“That Library Smell”

Published on March 30th, 2009 in: Issues, Smell-O-Rama |

By Jesse Roth

Say that to anyone and they will probably give you a puzzled look.

And why wouldn’t they? Libraries have never been known for their aromatic offerings. Depending on your childhood circumstances, libraries are remembered in various ways by various people. They could be that magical, inspiring place where librarians conducted story times and assisted you with crafts, or where mom took you for a weekly perusal of the children’s section in search of interesting titles to read at home. For others, the library was that vaguely stuffy, standard brick building with few windows where you were told to go after school to avoid being home alone while your mom or dad were still at work. The hope was that maybe you did some homework or got a head start on that upcoming project, but more than likely you were goofing off with friends or (in more recent times) surfing the Internet. No matter the story, nostalgic smells were rarely part of the equation.

old library

Thinking back to my own childhood memories of the library, I also have a hard time remembering the scent. I can remember the books on Tasmanian devils and Pablo Picasso from the juvenile nonfiction section that I loved, or how excited I was when I signed onto a library computer to use the Internet, something previously available only at school, and only for research purposes. To this day, I recall that I visited the Late Night with Conan O’Brien homepage and Mr. Showbiz, a long-gone entertainment site. I wanted information about A Season in Purgatory, the television mini-series that introduced me to the joys of Patrick Dempsey long before his overexposed comeback on Grey’s Anatomy. I even remember my “classic” library experience in high school with my father, as we made the mistake of getting into a small argument while he helped me research Benito Mussolini for a school project. What we thought were hushed tones were actually voices loud enough to summon the mighty librarian, who promptly “shushed” us and reminded us that we were seated in the Quiet Zone. I resented her butting in until I reached college and finally understood the benefits of a quiet library for studying.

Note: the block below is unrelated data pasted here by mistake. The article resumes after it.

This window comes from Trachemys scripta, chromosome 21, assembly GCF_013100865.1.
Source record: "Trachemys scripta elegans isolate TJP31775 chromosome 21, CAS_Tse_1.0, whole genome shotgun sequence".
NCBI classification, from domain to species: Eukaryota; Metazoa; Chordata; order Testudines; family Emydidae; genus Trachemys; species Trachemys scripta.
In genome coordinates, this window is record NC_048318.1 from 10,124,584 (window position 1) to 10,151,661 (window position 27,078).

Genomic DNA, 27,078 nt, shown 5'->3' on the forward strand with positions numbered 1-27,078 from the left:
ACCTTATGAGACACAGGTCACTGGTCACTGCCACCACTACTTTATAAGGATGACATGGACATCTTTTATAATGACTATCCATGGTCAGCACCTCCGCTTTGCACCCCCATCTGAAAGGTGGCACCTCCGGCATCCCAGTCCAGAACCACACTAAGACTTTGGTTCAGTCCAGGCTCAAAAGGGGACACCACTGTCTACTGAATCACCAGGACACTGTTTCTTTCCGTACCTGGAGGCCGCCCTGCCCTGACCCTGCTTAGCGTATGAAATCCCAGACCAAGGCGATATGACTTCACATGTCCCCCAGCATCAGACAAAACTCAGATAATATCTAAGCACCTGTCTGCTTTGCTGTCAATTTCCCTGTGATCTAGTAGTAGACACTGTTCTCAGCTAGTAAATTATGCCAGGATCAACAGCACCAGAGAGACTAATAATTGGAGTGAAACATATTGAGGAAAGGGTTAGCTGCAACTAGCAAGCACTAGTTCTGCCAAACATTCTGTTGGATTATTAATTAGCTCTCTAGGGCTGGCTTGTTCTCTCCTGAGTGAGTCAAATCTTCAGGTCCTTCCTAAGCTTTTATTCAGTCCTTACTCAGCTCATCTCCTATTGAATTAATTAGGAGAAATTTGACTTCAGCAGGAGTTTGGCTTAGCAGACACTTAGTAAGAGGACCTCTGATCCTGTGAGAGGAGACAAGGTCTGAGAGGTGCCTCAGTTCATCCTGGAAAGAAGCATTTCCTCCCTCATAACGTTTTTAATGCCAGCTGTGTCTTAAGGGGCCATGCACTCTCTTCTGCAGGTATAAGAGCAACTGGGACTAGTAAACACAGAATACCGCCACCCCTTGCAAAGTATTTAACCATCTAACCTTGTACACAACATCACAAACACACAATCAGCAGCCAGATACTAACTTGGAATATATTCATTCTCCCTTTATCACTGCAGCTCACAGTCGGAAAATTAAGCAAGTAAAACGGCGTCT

In thinking back through my past with libraries, the best I can come up with when thinking of a distinct scent for my local branches is “musty,” a smell that typically emanated from the books I’d select. It was the smell of attics, antique and used book stores, and one that made me wonder how long it had been since my book was last checked out. Or what had happened to it along the way. Other than the odd but not unpleasant smell of the tomes, I simply cannot conjure up a scent that truly defined my past library experience.

Of course, I didn’t realize at that time that one day, I would find myself spending far too much time in library branches. Somewhere on the journey of my life, I made the decision to base my career in libraries. After schooling and some real world training, I found myself employed at a large branch in a working-class community not far from a major city, one that struggled to stay afloat long before the current economic crisis. It was during this time that I finally discovered the other scents that define what the library is currently.